Further, don’t forget that you can still use the devastating admissions you got from the opposing expert in deposition at trial, even if opposing counsel decides not to call him or her because you destroyed the expert at deposition. Section 2034.310 states: “A party may call as a witness at trial an expert not previously designated by that party if either of the following conditions is satisfied: [¶] (a) That expert has been designated by another party and has thereafter been deposed under Article 3 (commencing with Section 2034.410). [¶] (b) That expert is called as a witness to impeach the testimony of an expert witness offered by any other party at the trial. This impeachment may include testimony to the falsity or nonexistence of any fact used as the foundation for any opinion by any other party’s expert witness, but may not include testimony that contradicts the opinion.” No need to lose the great admissions, as long as you videotaped the deposition.

One way of using admissions from adverse experts is to bolster your own expert’s opinion – and credibility in the eyes of the jury – by playing key concessions from the video deposition of the defense expert. For example, your expert has concluded your client is not a malingerer. The defense expert concedes there is no evidence of malingering for secondary gain. Before eliciting your expert’s opinion that your client is not a malingerer, play the defense expert’s deposition conceding that point first, and then ask your expert for her opinion on whether the plaintiff is out for secondary gain. Because the jury first sees that the defense expert agrees, your own expert’s opinion seems more credible.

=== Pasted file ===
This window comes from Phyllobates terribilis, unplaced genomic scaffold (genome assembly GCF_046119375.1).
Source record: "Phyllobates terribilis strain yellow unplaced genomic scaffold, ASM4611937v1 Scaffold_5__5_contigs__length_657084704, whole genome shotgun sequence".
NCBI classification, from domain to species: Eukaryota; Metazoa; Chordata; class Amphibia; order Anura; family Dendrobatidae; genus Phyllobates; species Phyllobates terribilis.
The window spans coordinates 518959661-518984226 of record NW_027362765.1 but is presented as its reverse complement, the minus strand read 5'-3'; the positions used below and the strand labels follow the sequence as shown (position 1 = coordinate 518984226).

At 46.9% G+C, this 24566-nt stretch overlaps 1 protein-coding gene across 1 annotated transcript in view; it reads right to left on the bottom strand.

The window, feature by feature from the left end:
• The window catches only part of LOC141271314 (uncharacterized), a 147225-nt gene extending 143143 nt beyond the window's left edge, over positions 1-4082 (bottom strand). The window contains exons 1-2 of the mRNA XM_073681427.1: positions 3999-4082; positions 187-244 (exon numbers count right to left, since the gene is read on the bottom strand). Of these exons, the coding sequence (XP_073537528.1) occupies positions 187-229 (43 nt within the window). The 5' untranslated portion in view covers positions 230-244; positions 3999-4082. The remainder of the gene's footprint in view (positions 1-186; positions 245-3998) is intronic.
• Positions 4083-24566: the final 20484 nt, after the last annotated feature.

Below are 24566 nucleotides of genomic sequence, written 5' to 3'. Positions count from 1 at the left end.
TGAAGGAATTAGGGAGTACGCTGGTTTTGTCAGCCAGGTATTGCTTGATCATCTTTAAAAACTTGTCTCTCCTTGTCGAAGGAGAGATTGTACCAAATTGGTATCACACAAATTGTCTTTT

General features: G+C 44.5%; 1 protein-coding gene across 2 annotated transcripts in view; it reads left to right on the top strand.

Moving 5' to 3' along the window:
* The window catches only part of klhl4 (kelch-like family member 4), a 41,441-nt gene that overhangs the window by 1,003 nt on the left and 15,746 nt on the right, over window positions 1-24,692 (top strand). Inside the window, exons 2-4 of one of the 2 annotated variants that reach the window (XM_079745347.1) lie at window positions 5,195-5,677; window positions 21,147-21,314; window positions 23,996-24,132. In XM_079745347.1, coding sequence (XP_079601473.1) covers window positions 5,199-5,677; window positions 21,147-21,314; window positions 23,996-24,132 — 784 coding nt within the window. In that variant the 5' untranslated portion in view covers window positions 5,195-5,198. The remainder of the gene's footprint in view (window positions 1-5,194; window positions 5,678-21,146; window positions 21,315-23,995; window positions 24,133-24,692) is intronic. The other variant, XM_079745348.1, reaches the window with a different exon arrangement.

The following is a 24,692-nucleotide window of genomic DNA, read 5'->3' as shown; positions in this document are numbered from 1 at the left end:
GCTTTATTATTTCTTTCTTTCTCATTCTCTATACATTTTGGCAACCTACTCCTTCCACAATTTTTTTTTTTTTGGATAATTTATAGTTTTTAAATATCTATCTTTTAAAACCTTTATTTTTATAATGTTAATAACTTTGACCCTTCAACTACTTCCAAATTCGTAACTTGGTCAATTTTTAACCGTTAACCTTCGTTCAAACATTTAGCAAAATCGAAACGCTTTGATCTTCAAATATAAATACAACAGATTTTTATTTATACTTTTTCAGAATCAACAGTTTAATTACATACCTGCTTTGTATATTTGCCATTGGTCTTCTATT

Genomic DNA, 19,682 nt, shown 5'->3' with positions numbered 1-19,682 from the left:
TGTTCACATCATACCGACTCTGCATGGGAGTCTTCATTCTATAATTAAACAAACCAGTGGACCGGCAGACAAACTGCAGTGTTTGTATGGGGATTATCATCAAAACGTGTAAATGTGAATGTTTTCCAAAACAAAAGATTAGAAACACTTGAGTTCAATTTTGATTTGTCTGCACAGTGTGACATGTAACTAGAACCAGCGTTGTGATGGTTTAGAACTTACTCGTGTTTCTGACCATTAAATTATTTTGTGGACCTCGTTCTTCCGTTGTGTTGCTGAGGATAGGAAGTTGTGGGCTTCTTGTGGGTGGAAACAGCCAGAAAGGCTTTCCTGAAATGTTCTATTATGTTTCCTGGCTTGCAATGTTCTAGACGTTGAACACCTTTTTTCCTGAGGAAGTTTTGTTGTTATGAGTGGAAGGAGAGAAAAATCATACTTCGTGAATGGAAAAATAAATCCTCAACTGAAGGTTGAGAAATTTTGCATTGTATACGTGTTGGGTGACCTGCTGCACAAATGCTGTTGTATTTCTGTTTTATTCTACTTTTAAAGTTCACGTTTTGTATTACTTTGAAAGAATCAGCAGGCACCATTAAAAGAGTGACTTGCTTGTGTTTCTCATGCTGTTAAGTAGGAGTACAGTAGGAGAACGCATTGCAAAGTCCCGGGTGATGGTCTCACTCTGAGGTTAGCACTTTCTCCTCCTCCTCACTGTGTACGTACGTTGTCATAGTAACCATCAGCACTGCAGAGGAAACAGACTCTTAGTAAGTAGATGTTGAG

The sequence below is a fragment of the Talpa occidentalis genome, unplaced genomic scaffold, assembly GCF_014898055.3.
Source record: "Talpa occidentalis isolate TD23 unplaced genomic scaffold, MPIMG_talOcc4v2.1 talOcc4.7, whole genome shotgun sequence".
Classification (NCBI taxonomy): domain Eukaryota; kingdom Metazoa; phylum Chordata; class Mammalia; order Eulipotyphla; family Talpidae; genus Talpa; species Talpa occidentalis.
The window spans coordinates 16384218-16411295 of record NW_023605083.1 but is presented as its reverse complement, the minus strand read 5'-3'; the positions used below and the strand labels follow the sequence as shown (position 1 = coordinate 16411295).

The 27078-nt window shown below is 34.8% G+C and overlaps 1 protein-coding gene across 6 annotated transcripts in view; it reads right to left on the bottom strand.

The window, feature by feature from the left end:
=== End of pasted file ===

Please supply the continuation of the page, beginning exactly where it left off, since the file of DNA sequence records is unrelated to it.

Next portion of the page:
Other considerations

Keep video deposition testimony interesting, concise, and to the point. Edit out objections and the colloquy of counsel. If you have to use extensive video deposition testimony, mix up the live and video testimony at trial. Finally, request CACI Instruction No. 208, Deposition as Substantive Evidence, so the jury knows the deposition testimony should be considered the same as a live testimony given in court.

The use of expert video deposition testimony can be invaluable in presenting your case at trial. Understanding the rules will help ensure that your strategic and creative use succeeds.

Alyssa Kim Schabloski Alyssa Kim Schabloski

Alyssa Kim Schabloski is a trial attorney with The deRubertis Law Firm, APC. A plaintiff’s lawyer for her entire career, she practices in employment law with experience in medical malpractice and catastrophic personal injury. Alyssa graduated from Barnard College and obtained her JD and MPH from the UCLA Schools of Law and Public Health. She is committed to the profession and community, serving as Secretary of the Los Angeles Trial Lawyers’ Charities (LATLC), a member of the CAALA Board of Governors, and Vice Chair of the New Lawyers Committee. Alyssa is admitted to practice in California and Arizona.